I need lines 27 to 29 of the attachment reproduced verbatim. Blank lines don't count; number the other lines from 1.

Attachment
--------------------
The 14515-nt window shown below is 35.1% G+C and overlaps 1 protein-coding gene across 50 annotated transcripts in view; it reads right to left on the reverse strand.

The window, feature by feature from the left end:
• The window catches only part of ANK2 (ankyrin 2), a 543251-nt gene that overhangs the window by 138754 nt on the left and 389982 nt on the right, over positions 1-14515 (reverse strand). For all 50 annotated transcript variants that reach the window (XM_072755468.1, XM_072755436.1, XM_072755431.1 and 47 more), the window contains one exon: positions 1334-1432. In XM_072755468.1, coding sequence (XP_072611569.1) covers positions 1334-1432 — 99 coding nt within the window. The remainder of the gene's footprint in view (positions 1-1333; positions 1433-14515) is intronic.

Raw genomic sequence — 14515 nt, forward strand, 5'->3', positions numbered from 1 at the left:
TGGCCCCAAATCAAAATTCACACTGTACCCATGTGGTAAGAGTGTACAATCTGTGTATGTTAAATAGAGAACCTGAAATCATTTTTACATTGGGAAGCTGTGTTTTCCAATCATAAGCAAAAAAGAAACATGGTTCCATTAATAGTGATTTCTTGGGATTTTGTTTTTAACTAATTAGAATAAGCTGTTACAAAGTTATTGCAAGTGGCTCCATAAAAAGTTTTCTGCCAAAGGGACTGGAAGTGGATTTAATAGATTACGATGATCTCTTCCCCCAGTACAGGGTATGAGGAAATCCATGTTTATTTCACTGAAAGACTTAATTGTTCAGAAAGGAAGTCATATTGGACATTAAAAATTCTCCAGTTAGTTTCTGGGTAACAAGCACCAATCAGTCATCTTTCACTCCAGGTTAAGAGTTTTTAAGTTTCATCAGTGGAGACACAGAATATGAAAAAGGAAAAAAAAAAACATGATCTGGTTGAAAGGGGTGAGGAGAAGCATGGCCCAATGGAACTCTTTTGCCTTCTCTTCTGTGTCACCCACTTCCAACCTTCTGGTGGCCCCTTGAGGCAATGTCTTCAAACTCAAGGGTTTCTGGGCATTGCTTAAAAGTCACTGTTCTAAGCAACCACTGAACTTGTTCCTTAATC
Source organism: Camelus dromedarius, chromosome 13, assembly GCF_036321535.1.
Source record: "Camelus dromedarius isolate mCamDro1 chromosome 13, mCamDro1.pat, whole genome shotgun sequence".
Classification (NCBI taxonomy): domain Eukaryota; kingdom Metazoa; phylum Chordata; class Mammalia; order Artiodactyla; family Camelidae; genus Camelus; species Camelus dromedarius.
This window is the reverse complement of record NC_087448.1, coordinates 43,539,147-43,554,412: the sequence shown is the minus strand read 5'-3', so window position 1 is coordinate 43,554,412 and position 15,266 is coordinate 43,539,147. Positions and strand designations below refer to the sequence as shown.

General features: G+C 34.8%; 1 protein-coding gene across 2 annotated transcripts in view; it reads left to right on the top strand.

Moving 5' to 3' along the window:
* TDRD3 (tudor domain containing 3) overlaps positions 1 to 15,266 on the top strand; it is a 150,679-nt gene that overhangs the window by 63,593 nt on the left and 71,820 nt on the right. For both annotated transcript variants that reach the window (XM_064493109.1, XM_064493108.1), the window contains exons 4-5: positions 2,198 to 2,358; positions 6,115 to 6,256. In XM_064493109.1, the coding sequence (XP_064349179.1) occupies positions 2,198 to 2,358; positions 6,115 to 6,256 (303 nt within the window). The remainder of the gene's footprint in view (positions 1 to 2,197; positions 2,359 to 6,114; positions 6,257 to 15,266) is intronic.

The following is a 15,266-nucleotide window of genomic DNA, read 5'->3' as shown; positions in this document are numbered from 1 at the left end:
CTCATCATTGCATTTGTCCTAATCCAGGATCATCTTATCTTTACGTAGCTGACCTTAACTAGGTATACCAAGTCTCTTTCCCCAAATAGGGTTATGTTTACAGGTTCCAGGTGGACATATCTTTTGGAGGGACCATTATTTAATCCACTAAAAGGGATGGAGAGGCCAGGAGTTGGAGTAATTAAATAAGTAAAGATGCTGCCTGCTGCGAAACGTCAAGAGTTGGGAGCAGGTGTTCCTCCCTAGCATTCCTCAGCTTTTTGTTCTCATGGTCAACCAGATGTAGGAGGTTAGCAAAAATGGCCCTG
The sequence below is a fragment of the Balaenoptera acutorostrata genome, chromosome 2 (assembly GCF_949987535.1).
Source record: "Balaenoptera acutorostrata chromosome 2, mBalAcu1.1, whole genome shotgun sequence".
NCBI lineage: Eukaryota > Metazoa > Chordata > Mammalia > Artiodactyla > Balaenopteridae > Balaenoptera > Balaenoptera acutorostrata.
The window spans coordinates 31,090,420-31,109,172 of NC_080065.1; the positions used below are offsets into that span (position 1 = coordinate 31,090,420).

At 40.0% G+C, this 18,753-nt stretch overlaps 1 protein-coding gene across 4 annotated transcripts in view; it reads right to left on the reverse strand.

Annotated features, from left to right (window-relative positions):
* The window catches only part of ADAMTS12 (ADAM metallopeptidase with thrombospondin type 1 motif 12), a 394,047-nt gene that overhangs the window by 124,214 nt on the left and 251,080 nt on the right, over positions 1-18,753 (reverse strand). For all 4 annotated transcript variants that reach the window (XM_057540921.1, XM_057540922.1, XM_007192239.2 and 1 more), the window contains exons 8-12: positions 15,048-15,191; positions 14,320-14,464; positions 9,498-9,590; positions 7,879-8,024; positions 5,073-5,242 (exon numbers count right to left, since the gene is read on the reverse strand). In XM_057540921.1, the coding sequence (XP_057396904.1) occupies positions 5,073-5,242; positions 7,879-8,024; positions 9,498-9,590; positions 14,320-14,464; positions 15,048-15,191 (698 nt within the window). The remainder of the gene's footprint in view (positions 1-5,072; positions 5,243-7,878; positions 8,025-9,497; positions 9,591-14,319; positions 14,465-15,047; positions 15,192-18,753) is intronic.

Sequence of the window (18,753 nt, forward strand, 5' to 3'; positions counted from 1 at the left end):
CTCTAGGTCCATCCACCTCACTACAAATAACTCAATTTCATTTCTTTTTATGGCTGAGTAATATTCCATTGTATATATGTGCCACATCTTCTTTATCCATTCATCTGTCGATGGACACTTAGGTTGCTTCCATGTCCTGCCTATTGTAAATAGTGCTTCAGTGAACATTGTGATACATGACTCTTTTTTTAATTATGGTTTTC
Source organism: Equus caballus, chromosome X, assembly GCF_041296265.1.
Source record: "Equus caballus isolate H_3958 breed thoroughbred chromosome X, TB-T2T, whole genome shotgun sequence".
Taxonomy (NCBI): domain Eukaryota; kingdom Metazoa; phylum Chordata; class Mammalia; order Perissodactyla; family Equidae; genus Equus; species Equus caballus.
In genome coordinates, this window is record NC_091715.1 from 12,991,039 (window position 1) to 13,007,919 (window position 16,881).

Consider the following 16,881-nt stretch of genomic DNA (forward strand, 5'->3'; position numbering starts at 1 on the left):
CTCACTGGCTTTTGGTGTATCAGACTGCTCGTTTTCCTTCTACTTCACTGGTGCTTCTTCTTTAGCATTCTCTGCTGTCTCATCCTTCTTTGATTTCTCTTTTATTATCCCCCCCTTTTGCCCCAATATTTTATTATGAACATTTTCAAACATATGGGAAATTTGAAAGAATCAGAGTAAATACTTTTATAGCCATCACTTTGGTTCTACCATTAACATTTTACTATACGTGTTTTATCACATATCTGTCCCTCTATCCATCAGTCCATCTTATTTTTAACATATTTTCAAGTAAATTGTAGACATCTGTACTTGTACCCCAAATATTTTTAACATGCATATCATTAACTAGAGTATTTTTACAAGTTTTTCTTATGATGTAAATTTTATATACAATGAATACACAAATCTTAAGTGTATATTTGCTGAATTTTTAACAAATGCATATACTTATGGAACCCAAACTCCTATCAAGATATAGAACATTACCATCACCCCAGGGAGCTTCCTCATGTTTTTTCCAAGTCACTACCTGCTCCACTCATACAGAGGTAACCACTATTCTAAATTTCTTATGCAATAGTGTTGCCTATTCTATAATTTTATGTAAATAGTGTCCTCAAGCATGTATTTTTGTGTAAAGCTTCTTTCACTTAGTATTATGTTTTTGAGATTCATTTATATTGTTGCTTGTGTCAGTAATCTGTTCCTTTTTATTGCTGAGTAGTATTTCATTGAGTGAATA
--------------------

In genome coordinates, this window is record NC_091715.1 from 12,991,039 (window position 1) to 13,007,919 (window position 16,881).

Consider the following 16,881-nt stretch of genomic DNA (forward strand, 5'->3'; position numbering starts at 1 on the left):
CTCACTGGCTTTTGGTGTATCAGACTGCTCGTTTTCCTTCTACTTCACTGGTGCTTCTTCTTTAGCATTCTCTGCTGTCTCATCCTTCTTTGATTTCTCTTTTATTATCCCCCCCTTTTGCCCCAATATTTTATTATGAACATTTTCAAACATATGGGAAATTTGAAAGAATCAGAGTAAATACTTTTATAGCCATCACTTTGGTTCTACCATTAACATTTTACTATACGTGTTTTATCACATATCTGTCCCTCTATCCATCAGTCCATCTTATTTTTAACATATTTTCAAGTAAATTGTAGACATCTGTACTTGTACCCCAAATATTTTTAACATGCATATCATTAACTAGAGTATTTTTACAAGTTTTTCTTATGATGTAAATTTTATATACAATGAATACACAAATCTTAAGTGTATATTTGCTGAATTTTTAACAAATGCATATACTTATGGAACCCAAACTCCTATCAAGATATAGAACATTACCATCACCCCAGGGAGCTTCCTCATGTTTTTTCCAAGTCACTACCTGCTCCACTCATACAGAGGTAACCACTATTCTAAATTTCTTATGCAATAGTGTTGCCTATTCTATAATTTTATGTAAATAGTGTCCTCAAGCATGTATTTTTGTGTAAAGCTTCTTTCACTTAGTATTATGTTTTTGAGATTCATTTATATTGTTGCTTGTGTCAGTAATCTGTTCCTTTTTATTGCTGAGTAGTATTTCATTGAGTGAATA